Single molecule mechanics studies using skeletal muscle myosin II [23, 169171, 177, 178] are challenging due to high detachment rate and associated low duty ratio. Therefore, studying the effects of load of myosin II must occur during actomyosin attachments that are extremely short. A study performed with smooth muscle myosin, which has a longer average attachment time than striated muscle myosin, suggested that increasing loads increases this time [98]. Assuming that the total attachment/detachment cycle does not change during the actomyosin cycle, an increase in attachment time results in an increased duty ratio. The authors [98] also investigated the kinetics of the load dependence of attachment times and distinguished between two phases of attachment of myosin, consistent with structural studies showing two distinct myosin bond conformations: one conformation in the presence (phase 1) and the other in the absence (phase 2) of bound ADP. Increasing loads prolonged the duration of phase 1 but did not affect phase 2, suggesting that load dependence may be attributed to a transition between an actomyosin state with and without bound ADP (cf. in Figure 2). Later, using a laser trap system with improved time resolution [61], similar results were obtained using fast and slow myosin II from skeletal muscle.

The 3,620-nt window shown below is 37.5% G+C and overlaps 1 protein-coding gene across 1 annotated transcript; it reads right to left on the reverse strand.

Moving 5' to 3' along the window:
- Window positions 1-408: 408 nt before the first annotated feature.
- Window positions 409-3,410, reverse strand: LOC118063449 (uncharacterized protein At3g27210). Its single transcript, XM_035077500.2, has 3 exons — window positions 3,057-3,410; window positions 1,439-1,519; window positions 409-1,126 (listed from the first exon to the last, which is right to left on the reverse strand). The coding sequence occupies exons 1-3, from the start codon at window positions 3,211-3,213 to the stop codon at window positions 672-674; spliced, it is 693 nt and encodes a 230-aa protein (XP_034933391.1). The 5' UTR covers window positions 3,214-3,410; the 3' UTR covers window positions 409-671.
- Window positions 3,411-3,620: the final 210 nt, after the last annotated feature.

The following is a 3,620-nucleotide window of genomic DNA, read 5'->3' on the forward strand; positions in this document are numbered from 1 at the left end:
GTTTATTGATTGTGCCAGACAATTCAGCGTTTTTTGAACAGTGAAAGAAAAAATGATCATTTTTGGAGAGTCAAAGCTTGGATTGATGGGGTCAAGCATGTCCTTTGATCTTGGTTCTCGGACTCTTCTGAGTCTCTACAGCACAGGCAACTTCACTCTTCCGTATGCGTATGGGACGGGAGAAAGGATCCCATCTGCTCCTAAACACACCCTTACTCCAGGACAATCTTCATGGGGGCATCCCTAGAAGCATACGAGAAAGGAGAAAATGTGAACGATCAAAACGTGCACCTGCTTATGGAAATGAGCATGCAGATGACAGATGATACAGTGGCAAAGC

The in vitro motility assays and related force-measuring techniques have answered a number of central questions with regard to striated muscle contraction suggesting that (i) only one myosin II head is necessary for production of motion and force [8, 179, 180], (ii) an unloaded displacement of 5–10 nm is produced by a myosin motor domain upon binding to an actin filament [23, 61, 67, 168, 171, 177] with the highest values in this range for two-headed myosin preparations and optimized orientations, (iii) a maximum force of about 10 pN is actively developed by a myosin motor domain [23, 170], (iv) there are target zones with sites, ~36 nm apart, along the actin filament to which an immobilized myosin II motor binds more readily [177, 181] than to other sites (see also [71, 74]), and (v) the displacement induced by a given strongly actin-attached motor domain occurs in two steps [61] where the second step is believed to be associated with the strain-dependent transition from the to the AMADP state. Finally, recent developments [182] have allowed quite detailed probing of the force-dependence of several kinetic steps in the actomyosin turnover of ATP.